If you are a SaaS company, collecting data about how people use your product can provide a lot of insight into what additional features might be useful to specific customers. Pushing them toward higher-dollar plans with features that address their specific concerns can be a reliable and critical lever for growth.
Connect Them With Pain Point-Specific Content
In the buying stage, a prospect usually needs to see certain types of content before choosing your product. This content needs to answer very specific questions that the prospect may have when making their buying decision.
For instance, a chief marketing officer (CMO) might need to know whether your solution includes audit logs with information about changes—who made them, when they were made, and what those changes were. On the other hand, lower-level marketing managers would be more concerned with the base-level functionality of the software.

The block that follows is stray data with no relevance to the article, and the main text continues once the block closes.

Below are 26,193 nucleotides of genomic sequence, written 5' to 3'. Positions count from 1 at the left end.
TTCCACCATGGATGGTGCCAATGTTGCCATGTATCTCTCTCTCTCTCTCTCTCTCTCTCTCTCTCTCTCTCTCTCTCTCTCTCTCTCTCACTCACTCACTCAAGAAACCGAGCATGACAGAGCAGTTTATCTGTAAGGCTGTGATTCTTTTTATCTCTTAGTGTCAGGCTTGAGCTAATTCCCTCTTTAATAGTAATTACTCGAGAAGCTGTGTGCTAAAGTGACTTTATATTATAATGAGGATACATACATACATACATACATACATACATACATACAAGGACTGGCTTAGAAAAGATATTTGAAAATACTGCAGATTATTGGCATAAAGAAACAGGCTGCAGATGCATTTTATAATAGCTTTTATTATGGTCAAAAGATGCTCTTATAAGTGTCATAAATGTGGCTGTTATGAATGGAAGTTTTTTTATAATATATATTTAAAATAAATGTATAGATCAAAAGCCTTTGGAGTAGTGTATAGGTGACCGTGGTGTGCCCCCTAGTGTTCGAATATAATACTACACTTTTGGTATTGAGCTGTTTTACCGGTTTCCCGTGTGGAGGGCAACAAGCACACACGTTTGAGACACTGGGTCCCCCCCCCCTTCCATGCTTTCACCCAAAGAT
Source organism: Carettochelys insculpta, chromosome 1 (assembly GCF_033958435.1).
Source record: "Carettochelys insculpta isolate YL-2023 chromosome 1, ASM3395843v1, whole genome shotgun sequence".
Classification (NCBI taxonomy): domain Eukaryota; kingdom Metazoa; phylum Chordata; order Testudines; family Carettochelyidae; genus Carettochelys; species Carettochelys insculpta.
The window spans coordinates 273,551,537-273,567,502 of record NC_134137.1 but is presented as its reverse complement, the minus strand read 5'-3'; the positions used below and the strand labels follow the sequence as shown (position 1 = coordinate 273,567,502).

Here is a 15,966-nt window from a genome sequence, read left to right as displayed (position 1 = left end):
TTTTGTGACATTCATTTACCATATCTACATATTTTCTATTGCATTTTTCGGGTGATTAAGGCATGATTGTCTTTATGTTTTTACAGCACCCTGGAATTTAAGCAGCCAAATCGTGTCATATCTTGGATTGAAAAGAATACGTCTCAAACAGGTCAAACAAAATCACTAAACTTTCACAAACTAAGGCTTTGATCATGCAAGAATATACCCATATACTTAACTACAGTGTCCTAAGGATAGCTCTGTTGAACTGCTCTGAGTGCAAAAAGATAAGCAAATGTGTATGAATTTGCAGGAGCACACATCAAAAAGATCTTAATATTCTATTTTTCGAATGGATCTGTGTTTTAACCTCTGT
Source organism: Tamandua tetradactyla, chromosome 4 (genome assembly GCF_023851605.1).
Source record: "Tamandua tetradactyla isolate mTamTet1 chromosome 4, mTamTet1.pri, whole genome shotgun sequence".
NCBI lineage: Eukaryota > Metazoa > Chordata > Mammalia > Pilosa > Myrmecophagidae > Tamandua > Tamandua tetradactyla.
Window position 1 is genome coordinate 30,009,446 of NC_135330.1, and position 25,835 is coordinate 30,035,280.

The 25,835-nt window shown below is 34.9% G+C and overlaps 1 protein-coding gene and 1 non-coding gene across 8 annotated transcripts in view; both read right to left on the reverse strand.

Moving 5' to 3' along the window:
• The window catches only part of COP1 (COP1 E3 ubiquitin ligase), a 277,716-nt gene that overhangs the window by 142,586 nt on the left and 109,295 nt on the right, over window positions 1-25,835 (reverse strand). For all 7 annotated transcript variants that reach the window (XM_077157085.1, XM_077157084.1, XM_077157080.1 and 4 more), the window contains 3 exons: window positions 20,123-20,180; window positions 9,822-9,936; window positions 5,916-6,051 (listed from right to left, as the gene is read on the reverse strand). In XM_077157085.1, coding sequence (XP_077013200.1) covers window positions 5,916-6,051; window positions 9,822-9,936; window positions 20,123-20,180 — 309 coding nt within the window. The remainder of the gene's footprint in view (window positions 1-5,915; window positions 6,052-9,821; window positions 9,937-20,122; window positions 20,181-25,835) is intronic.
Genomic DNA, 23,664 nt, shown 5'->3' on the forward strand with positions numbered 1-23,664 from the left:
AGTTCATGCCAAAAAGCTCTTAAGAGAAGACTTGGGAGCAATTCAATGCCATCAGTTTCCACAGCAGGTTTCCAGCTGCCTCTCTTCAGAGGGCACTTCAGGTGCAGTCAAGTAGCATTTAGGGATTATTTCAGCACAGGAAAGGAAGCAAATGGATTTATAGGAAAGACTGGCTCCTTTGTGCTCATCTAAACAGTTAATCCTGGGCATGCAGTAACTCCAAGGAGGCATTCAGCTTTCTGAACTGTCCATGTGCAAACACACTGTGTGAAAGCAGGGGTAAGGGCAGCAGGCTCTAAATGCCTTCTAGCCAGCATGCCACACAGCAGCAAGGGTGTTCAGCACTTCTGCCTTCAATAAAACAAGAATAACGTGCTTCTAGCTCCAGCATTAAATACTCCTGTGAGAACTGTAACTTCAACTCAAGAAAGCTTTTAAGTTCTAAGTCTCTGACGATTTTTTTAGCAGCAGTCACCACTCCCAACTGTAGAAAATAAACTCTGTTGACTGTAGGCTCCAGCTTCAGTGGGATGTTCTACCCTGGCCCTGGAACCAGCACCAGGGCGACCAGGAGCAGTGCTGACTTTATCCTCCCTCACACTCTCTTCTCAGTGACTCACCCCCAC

If you are catering to both personas, it’s important that you are creating content that speaks to the specific needs and pain points of each persona. Sending a CMO content that is catered to marketing managers is likely to miss the mark—and push them away from your brand because they don’t feel understood.
Customer Lifecycle Stage: Use
Once prospects have purchased your product, they move into a new bucket—the “users” bucket.
They are now customers of your business. But your reliance on data to provide a better overall customer experience shouldn’t stop once they hit the “buy now” button.
Once a prospect becomes a customer, your focus must shift toward customer success. Customer data is, of course, a critical component in this effort.
You should leverage your current customer and user data to:
- reduce churn
- improve customer persona understanding
- inform data-backed decisions
Let’s take a look at how data specifically helps companies with users that have purchased their product.
Reduce Churn Through Improved Understanding
There is an argument to be made that reducing churn is the most effective approach to growth for early stage companies.
Ultimately, it comes down to customer experience again.
A customer who is having a good experience with your product and brand will be less likely to churn. Above all else, they have to find your solution valuable. Does it help them to solve their problems? Do the end results align with the promises that were made to them, explicitly or implicitly, throughout the sales process?